Perhaps Neville Chamberlain was simply ahead of his time

It seems that the backers of Hezbollah, Iran and Syria, have praised the brutal terrorists freedom fighters for their great victory over the “corrupt powers of the criminal U.S. and Britain and the Zionists.”

    Iran, Syrian leaders laud Hezbollah ‘victory’
    Bush administration dismisses claims as selfish bluster

    TEHRAN, Iran – A day after Hezbollah and Israel agreed and so far maintained a fragile cease-fire, leaders around the world found reasons to celebrate the outcome.

    Iranian President Mahmoud Ahmadinejad said Tuesday that Hezbollah has “hoisted the banner of victory” over Israel and toppled U.S.-led plans for the Middle East.

    Hezbollah’s main backers — Iran and Syria — struck nearly identical notes: heaping praise on the guerrillas as perceived victors for the Islamic world and claiming that Western influence in the region was dealt a serious blow.

    “God’s promises have come true,” Ahmadinejad told a huge crowd in Arbadil in northwestern Iran. “On one side, it’s corrupt powers of the criminal U.S. and Britain and the Zionists … with modern bombs and planes. And on the other side is a group of pious youth relying on God.”

    The Bush administration, however, dismissed Iranian and Syrian claims of victory in Lebanon Tuesday as shameful blustering.

    “It is terrible that the president of Iran is trying to take advantage of this tragedy,” David Welch, a senior State Department official, said.

    Both Iran and Syria are “trying to pile on popular emotion and anger at a time of tragedy for their own selfish advantage,” the assistant secretary of state said at a news conference.

    “I think it is a sad situation when leaders of other countries can stand on this rubble” that is the aftermath of the war in Lebanon and proclaim their vision, Welch said.

    Israel’s Foreign Minister Tzipi Livni, meanwhile, warned Syria not to intervene in Lebanese affairs or use the Hezbollah militia to influence the Beirut government.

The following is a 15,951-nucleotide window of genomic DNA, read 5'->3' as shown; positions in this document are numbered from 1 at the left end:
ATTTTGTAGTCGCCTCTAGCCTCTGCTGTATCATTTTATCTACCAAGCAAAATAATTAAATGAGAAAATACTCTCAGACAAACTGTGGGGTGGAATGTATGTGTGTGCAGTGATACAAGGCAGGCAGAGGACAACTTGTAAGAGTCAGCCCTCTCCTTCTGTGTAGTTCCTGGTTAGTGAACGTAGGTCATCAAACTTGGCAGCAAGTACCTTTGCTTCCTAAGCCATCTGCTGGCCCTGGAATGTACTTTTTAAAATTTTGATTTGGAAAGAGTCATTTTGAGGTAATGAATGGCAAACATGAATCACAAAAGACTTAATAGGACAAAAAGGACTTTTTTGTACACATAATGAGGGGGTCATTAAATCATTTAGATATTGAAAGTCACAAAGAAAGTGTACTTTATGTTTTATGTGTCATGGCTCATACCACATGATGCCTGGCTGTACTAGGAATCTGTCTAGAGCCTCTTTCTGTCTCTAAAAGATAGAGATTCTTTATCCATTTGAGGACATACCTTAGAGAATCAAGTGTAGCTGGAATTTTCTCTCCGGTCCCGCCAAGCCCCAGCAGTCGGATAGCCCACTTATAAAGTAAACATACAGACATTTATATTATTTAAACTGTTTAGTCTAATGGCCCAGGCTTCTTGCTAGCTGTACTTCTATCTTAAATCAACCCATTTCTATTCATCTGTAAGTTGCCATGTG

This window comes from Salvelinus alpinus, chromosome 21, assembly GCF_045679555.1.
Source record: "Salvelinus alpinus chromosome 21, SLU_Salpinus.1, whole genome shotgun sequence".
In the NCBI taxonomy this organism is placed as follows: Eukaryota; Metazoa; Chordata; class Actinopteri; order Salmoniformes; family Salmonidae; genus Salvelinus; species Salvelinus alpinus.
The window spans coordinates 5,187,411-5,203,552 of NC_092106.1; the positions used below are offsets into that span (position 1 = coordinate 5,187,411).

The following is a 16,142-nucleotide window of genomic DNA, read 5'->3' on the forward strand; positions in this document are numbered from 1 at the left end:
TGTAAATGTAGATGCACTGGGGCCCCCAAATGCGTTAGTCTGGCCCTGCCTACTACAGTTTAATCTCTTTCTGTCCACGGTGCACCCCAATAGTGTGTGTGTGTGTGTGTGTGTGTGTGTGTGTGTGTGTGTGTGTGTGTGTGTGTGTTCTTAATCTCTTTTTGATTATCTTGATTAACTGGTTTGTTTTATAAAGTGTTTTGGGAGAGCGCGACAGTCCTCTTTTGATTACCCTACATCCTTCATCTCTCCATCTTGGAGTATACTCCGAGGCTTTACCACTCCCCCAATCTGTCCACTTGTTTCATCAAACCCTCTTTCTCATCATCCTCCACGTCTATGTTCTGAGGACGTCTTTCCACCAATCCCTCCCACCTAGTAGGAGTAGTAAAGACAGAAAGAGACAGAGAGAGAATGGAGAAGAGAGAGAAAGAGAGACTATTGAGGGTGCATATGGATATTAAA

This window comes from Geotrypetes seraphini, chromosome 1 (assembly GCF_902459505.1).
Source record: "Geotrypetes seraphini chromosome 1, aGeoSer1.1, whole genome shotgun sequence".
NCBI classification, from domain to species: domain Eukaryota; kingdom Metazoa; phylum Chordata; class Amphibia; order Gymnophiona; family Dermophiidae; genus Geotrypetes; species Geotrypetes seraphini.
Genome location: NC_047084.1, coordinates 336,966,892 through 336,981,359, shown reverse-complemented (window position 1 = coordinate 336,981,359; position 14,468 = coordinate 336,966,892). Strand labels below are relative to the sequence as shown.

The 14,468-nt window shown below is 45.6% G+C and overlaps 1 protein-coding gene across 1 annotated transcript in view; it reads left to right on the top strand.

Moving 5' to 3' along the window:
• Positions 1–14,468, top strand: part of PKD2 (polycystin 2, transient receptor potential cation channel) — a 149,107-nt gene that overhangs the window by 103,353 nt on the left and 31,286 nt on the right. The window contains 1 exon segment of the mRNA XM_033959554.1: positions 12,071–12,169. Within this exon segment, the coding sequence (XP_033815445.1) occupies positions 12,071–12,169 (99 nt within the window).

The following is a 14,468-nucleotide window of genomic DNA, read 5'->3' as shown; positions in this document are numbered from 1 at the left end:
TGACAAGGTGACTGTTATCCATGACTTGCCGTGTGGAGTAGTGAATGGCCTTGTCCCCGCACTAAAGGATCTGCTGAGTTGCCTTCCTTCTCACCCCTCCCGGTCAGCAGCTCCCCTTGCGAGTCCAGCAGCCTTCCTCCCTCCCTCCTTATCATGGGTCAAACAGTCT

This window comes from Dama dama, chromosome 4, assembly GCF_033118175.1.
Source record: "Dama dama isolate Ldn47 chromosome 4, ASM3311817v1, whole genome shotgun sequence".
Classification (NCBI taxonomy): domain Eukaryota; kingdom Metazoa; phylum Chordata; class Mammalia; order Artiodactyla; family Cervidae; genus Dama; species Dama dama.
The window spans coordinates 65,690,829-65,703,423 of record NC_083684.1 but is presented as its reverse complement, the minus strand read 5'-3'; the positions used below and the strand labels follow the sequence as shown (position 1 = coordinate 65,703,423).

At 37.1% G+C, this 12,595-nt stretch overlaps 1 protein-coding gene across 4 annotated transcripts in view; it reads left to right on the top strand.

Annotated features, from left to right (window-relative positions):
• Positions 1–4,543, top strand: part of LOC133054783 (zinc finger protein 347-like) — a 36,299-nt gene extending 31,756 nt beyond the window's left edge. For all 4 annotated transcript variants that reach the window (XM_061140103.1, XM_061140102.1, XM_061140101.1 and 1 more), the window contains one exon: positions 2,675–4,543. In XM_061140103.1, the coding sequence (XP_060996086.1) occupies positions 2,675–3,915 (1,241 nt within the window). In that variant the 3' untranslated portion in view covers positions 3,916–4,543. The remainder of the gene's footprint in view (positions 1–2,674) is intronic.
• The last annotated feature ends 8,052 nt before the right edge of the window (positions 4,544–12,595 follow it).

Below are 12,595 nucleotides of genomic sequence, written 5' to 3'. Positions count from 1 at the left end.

Livni, speaking in northern Israel shortly after the Syrian president’s remarks, said Syria must “understand that Lebanon is taking off, or is at least meant to take off, in a different direction without them.”

    She said Syria would no longer be able “to influence (Lebanon) through such groups like Hezbollah.

The real truth is that there were no winners: neither side was beaten into submission, which is the purpose of war. Neither side destroyed the ability of the other to make war, destroyed the military infrastructure of the other, or killed the bulk of their enemy’s fighting age men. As in the several other wars between the Arabs and the Israelis, neither side won, but both sides agreed to a cease fire — which means that either side is capable of resuming hostilities whenever it so chooses.

Our liberal friends are fond of telling us that violence never solved anything, something which shows an ignorance of history. Violence certainly did solve something in World War II. It solved it at a frightful cost, in millions of lives snuffed out, in whole countries having their infrastructure demolished, but it solved the problem of Nazi totalitarianism. Germany and Japan were beaten, thoroughly, completely, and occupied and compelled to become different countries, structured somewhat upon the will of the victorious Allies.

That was victory.

Has Hezbollah driven the Jews into the sea? Has Hezbollah ended the existence of the State of Israel? has Israel destroyed Hezbollah? Has Israel compelled its enemies to accept its existence and guarantee its security?

None of those things was accomplished, not a single one of them.